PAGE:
[T]he original, bloody version of "propaganda by deed" -- terror -- exploits its available media to disseminate a double-edged idea: The same deeds that are used to inspire others to action are intended to demoralize the enemy, and to limit his opposition. The enemy is to be left in a state of uncertainty, feeling unsafe and not knowing may happen next. Indeed, effective deeds of terror will leave the enemy uncertain not only about his security, but even about the propriety of his own reactions. The more he responds to terror in kind -- by massacre, by torture, by the suspension of law -- the more the enemy demoralizes himself. That script has played out repeatedly, from Czarist Russia to mid-century Algeria, and is playing out again now in Israel.

But if terror requires media exposure to fulfill itself, then revolutionary changes in the nature of media will impel dramatic increases in the intensity of terrorist acts. Even now, with an ever-accelerating news cycle and a multiplying number of specialized news sources, terrorist acts have been able to command ever-decreasing periods of attention. Suicide bombings, for example, used to command front-page focus for a week or more. Now, along with other once-long-lived stories, they are quickly overwhelmed by other events.

Read the rest here. [Posted 9/11.]

SHORT STORY: Joanne Jacobs says she doesn't have much to say about today's attacks, but she gets in a good lick: "I got one bitter chuckle over the video left by the latest Sacramento serial killer. I forget his name. The security guard with white supremacist fantasies. Before his suicide, he bragged his crimes would guarantee him a week on the front pages. Tough luck, mister." A background article on the serial killer is here. [Posted 9/11.]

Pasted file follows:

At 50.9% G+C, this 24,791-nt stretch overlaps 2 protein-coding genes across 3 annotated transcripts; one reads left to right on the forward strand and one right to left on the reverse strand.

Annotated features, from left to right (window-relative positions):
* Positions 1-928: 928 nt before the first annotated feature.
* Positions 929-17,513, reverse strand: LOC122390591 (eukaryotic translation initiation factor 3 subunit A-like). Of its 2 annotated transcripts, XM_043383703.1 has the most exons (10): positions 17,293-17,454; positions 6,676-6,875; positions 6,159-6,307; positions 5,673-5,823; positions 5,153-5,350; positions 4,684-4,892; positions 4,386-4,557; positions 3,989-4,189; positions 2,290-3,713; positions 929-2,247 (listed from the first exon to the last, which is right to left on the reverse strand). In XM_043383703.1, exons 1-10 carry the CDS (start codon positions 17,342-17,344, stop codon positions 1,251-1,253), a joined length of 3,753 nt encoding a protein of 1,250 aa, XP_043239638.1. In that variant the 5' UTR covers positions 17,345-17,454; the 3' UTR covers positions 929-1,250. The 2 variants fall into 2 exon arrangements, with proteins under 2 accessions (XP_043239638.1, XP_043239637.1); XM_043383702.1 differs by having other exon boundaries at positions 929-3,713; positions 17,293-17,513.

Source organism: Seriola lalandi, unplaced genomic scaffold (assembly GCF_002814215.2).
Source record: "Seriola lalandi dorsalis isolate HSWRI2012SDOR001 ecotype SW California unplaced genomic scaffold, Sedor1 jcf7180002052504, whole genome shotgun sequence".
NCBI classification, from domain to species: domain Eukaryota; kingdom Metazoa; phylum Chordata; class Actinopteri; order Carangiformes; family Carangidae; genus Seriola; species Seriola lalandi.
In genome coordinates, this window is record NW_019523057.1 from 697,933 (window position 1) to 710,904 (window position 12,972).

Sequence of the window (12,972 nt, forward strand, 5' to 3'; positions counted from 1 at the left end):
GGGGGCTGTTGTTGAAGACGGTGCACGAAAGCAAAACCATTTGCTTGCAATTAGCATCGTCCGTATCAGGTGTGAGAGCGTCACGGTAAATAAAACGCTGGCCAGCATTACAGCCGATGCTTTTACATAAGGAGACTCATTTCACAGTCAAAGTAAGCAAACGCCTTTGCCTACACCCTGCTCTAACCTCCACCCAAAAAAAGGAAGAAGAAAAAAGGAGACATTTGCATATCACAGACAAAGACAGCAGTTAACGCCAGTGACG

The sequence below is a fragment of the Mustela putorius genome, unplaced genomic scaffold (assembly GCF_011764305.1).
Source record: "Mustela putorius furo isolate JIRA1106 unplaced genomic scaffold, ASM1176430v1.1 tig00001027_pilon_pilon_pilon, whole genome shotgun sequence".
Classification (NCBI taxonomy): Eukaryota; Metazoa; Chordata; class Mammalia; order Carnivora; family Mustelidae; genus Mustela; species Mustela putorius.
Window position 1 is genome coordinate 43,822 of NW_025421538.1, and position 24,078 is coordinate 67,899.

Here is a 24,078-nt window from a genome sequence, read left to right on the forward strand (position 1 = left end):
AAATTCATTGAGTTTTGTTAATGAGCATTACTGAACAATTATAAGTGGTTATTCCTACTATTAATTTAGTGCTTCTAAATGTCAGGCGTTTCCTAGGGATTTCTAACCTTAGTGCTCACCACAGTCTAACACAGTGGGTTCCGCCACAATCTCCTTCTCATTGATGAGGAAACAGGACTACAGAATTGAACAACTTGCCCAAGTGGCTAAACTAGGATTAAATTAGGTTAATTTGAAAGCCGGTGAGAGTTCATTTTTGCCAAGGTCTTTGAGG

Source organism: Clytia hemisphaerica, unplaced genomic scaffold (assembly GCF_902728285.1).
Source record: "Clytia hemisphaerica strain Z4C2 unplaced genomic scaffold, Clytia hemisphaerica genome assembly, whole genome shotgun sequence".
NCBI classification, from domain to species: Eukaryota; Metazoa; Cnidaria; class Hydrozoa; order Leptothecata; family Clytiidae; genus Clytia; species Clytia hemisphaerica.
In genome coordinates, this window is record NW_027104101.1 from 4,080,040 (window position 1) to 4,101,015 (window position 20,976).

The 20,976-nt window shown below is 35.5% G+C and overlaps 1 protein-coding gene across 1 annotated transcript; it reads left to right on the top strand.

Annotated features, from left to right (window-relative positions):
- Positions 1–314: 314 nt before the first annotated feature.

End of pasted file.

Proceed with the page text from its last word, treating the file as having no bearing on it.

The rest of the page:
HYPERBOLE: Sen. John Warner calls today's attacks "the most tragic hour in our nation's history." I guess he never studied Civil War battles. [Posted 9/11.]

KNIVES AND BOX CUTTERS: CNN had an off-camera interview with Solicitor General Ted Olson, whose wife Barbara, the conservative pundit and lawyer, was killed on the plane that crashed into the Pentagon. According to the CNN report, she called her husband twice from the plane on a cell phone and also called the Justice Department to alert them to the hijacking. She asked her husband what to tell the pilot to do, but the crew as well as the passengers had been herded to the back of the plane and couldn't do anything.

The only weapons Olson saw the hijackers wield were knives and box cutters—no guns. That detail suggests a much less challenging task for the hijackers. Even I know how to smuggle a blade onto a plane in carry-on luggage. I've done it with letter openers. It would have been easy to practice getting through security; you just let them confiscate a few blades if necessary. And you can send multiple possible blade wielders, assuming at least a few will get onto the plane. It's a rarely vigilant security checker who would sound a general alarm after finding a passenger with a box cutter.

In a poignant note, CNN reported that Barbara Olson was not supposed to be on the plane. She had planned to travel yesterday but left later so she could have breakfast with her husband on his birthday. [Posted 9/11.]